New research shows decline of homophobia in sport and positive changes in heterosexual masculine culture

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University of Winchester Sociologist and Professor of Sport, Eric Anderson has released new research highlighting a decline of homophobia in sport and a softening of the heterosexual masculine culture that once propagated homophobia.

Professor Eric Anderson

“Athletes are more confident about coming out today and in recent years the Internet has made a huge contribution to reducing homophobia.”

Professor Anderson compared the experiences of openly gay male athletes in today’s American high schools and colleges with a similar sample of athletes taken eight years ago. He found that today’s gay athletes have better experiences after coming out than those eight years ago, experiencing less heterosexism and the ability to maintain better support among their teammates.

“Athletes are more confident about coming out today and in recent years the Internet has made a huge contribution to reducing homophobia,” commented Professor Anderson. “Social networking sites have allowed people to come out more easily and form communities. For example, one of the athletes who took part in the research announced his sexuality by simply listing on his Facebook profile that he was ‘male’ and interested in ‘men’.”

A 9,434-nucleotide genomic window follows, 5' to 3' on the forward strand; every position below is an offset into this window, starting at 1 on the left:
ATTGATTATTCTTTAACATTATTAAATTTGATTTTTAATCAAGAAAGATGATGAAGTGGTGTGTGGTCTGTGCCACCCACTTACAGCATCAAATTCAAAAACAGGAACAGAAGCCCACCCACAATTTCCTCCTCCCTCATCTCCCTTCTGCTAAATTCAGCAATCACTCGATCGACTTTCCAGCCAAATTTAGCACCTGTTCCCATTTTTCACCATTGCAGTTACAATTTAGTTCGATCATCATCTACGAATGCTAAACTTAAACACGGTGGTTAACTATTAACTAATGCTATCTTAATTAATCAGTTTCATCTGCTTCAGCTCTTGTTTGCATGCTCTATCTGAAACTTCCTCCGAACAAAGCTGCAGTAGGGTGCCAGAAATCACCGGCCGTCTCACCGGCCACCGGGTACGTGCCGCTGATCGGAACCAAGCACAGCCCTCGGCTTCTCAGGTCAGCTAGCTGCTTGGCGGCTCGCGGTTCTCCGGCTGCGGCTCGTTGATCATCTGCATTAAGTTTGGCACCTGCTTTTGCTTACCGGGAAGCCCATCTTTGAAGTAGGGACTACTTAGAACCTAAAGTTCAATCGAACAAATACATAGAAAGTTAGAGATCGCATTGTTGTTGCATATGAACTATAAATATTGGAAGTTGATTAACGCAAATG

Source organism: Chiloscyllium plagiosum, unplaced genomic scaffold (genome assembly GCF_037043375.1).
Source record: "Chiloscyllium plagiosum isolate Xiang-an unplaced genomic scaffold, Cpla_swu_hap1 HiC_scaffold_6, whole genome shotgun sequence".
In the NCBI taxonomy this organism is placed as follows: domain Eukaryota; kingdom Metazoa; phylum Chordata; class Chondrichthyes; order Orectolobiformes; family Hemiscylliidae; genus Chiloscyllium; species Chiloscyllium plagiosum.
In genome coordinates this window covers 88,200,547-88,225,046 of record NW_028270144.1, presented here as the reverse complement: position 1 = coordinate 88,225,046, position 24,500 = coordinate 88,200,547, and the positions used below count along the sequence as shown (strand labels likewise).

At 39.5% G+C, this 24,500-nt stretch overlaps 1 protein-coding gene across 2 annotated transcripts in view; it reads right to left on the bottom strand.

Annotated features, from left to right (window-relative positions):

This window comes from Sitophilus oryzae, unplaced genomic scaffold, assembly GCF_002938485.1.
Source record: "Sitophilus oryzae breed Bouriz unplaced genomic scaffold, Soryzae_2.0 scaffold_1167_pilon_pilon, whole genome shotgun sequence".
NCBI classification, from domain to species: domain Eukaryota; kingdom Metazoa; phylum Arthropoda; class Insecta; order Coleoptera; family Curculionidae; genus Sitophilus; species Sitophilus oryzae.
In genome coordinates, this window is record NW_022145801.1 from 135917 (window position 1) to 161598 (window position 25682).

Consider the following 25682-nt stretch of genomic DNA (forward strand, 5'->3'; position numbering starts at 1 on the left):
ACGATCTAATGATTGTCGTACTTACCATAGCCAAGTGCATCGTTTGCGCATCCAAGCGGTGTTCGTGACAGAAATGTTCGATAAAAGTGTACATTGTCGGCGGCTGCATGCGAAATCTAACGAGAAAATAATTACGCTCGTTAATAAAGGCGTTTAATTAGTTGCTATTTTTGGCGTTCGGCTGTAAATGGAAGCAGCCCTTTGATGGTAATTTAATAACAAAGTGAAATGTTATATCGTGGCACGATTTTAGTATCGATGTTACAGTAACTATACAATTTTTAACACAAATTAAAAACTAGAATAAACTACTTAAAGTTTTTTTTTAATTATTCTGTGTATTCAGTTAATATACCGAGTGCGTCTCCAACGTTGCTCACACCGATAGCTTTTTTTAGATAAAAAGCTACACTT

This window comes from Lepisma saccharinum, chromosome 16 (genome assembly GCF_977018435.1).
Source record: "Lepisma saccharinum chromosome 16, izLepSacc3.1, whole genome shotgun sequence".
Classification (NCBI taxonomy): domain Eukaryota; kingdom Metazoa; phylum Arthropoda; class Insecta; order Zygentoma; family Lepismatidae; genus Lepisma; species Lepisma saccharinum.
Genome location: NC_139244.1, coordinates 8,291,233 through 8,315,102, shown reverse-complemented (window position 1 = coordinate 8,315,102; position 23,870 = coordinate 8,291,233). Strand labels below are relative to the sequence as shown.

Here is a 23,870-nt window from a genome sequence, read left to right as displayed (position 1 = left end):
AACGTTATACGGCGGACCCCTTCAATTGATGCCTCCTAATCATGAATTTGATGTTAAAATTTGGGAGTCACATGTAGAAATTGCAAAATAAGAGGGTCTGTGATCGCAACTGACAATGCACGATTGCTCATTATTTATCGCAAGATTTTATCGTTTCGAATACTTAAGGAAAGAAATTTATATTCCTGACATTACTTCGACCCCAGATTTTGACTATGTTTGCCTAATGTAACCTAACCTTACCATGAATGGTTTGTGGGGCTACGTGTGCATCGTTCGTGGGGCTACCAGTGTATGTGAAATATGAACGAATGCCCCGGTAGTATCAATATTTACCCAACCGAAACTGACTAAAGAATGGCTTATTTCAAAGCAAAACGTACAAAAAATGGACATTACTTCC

Professor Anderson, who is from California, has researched openly gay athletes in the USA for more than 10 years. “There’s not been a single reported case of an athlete being bullied or seriously harassed over the past decade,” said Professor Anderson. “This is a significant improvement and evidence of a clear trend that is challenging the pockets of homophobia in sport that still exist.”

According to Professor Anderson, there has been a softening of the heterosexual masculine culture and this has a profound effect on the experience of gay men. “It seems that today’s youth have grown up with gay friends – they have not been socialised into 1980s style homophobia,” said Professor Anderson. “Heterosexual male youth today are much more tactile and loving with each other. They increasingly cultivate close friendships or ‘bromances’ with their straight male friends rather than portraying themselves as hard masculine men.”

Professor Anderson says the situation is even better in the UK: “There have been openly gay sports stars coming out amidst resounding support. I’m optimistic that the situation is improving in the USA for professional athletes. More and more professional athletes, coaches and franchise owners are coming out in support of gay marriage and other equality efforts, and this is helping to combat homophobia and break down barriers in American sports.”

This research was published in the April edition of the journal, Gender and Society.

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Lisa Preston
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